• Dynamic wallpapers – Apple included wallpapers with floating bubbles that react to tilt. They're cool, but they need power so try using a static picture.
  • Background updating – apps are now allowed to constantly poll for updates in the background which allows for faster app switching and the 'live' app screens in the app-switching view. Turn it off from Settings -> General -> Background App Refresh, either globally or app-by-app.
  • Automatic app updates – apps can now install updates automatically in the background, and there's that word again. I keep this off because I like to see what's new, but it also reduces the toll on the battery. Turn it off from Settings -> iTunes & App Store -> Automatic Downloads -> Updates.
  • Location Services – this is one you might want to keep on if you want certain apps to keep working like they should (e.g. weather, maps) but you can either globally or selectively turn it off from Settings -> Privacy -> Location Services.
  • App closing – contrary to popular belief, every app that's visible in the app-switching view is NOT open and running and sucking battery. Most are put into a frozen state when you switch, with only the most recent apps continuing to 'run', and even then only certain types of process allowed by Apple. You might claw back a few percent per hour constantly closing every single app in the list, but I have never bothered with this.

How to get weather & stocks and disable the calendar in iOS 7 Notification Center

Notification Center is still activated with a swipe down from the top of the screen but it’s now split over three tabs – Today, All and Missed.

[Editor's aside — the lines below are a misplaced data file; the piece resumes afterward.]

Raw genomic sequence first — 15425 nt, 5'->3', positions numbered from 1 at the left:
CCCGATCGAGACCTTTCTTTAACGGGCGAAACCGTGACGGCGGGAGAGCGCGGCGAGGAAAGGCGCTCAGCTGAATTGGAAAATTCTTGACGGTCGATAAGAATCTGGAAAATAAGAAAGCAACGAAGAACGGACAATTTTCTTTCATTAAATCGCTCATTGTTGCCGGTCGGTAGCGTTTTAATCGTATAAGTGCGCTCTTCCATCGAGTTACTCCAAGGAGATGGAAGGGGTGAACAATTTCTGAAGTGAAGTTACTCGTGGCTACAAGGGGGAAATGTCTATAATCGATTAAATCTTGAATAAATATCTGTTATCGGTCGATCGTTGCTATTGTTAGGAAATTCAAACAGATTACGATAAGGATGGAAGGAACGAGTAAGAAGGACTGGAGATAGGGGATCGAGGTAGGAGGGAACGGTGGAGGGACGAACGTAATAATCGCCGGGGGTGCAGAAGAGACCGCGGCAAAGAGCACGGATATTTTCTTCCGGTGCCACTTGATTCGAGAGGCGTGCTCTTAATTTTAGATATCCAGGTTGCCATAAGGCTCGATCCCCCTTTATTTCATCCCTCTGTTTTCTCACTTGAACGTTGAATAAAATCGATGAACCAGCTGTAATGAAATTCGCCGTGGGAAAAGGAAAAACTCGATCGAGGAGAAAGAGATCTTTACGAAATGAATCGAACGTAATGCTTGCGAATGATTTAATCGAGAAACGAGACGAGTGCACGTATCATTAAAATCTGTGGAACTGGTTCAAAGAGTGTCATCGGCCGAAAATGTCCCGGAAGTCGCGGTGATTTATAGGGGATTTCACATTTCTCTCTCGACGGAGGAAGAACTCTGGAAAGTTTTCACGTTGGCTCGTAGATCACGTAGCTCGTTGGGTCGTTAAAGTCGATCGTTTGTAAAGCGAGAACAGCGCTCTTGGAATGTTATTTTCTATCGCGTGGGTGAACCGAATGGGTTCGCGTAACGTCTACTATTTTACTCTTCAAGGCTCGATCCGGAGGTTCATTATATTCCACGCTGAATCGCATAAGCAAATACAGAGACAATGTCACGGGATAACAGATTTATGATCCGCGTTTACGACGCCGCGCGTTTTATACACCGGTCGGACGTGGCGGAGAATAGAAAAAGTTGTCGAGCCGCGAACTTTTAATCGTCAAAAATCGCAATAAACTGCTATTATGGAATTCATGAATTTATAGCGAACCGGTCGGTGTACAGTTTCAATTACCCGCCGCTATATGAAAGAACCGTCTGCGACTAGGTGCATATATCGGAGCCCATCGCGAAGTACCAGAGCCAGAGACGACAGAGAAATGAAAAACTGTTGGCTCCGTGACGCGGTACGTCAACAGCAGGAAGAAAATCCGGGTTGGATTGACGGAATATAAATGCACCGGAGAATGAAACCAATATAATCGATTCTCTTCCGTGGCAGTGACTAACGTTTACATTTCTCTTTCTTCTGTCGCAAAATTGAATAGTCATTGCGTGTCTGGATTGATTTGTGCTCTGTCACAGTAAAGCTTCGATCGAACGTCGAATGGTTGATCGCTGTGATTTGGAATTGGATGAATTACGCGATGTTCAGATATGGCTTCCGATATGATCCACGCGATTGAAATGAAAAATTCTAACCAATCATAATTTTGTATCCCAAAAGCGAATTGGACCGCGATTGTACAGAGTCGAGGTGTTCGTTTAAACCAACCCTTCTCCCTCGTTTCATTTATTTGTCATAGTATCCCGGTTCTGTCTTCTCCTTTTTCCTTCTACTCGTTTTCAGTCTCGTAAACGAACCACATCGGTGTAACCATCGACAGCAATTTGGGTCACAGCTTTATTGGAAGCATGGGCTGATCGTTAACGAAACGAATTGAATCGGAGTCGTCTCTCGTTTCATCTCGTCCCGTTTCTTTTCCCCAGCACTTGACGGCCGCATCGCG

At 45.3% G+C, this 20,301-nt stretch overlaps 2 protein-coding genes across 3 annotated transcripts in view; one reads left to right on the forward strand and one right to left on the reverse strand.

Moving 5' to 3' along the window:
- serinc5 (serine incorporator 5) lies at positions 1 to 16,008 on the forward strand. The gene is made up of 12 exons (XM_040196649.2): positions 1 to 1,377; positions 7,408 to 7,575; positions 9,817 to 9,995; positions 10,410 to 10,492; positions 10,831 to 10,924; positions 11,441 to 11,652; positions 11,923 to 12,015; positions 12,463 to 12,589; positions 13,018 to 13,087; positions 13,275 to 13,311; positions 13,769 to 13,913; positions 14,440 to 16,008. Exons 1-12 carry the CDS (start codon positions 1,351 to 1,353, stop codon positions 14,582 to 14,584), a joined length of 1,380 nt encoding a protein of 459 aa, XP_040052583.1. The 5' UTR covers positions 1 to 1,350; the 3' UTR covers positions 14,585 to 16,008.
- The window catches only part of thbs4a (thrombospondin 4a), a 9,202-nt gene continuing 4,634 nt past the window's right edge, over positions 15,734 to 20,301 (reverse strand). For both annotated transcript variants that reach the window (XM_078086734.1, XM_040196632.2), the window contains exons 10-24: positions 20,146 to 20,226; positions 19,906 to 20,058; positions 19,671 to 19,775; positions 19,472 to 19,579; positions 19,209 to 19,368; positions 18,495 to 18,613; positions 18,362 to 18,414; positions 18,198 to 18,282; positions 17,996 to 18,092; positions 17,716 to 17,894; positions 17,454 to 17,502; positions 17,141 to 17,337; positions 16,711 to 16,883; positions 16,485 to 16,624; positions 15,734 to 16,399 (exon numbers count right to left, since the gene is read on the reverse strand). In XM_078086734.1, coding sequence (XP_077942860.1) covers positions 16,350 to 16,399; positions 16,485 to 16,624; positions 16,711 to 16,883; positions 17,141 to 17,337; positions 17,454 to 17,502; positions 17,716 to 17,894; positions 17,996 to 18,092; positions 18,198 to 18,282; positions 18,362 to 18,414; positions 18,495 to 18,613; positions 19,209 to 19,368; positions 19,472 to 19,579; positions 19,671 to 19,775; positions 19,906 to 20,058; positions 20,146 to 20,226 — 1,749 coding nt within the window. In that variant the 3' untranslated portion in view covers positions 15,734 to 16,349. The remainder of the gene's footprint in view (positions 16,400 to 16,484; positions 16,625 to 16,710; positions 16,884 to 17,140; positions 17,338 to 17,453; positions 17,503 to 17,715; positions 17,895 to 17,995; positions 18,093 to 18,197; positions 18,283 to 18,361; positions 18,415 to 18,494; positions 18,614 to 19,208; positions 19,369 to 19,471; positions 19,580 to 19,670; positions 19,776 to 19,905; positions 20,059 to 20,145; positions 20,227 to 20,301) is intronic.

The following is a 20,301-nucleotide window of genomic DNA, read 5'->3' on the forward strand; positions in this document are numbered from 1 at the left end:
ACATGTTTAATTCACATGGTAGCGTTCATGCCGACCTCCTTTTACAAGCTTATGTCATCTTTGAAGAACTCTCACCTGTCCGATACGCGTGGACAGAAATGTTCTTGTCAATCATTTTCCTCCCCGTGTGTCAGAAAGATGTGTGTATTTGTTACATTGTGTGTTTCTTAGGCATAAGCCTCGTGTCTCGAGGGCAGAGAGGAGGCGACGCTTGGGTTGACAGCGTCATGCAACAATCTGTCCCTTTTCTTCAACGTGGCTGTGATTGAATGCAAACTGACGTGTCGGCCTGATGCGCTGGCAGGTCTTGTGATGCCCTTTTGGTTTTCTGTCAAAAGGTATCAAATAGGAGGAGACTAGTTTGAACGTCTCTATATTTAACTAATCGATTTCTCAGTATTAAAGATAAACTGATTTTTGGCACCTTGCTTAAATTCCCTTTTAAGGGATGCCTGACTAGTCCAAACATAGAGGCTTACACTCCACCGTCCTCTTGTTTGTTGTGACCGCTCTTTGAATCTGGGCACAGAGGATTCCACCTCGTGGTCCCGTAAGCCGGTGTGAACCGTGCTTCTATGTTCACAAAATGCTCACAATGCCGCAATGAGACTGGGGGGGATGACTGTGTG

Unless you tend to have a lot of different events every day you may not really need Notification Center’s full day view. There are also options to turn the weather and stocks views on and off:

  1. Open Settings from your Home screen
  2. Tap Notification Center
  3. Set up the options how you’d like them
  • ‘Calendar Day View’ toggles the calendar view in the Today tab. I don’t need my whole day broken down like that, but that’s just me
  • For weather enable the 'Today Summary' – there's currently no way to display weather graphically like in iOS 6.
  • Under ‘Access On Lock Screen’ I disable 'Today View' because it doesn't really contain any information I need from the lock screen; usually I'm looking for missed notifications

Change the colour of iOS 7 app folders

In iOS 7 a lot of the UI takes its colour from the wallpaper you’ve chosen. For example, the buttons of the passcode screen are based on your lockscreen wallpaper. And your app folder background is based on your homescreen wallpaper, as is the new dock.

So to change the colour of your app folders, change your wallpaper!

Can you ‘tap to tweet’ from the Notification Center?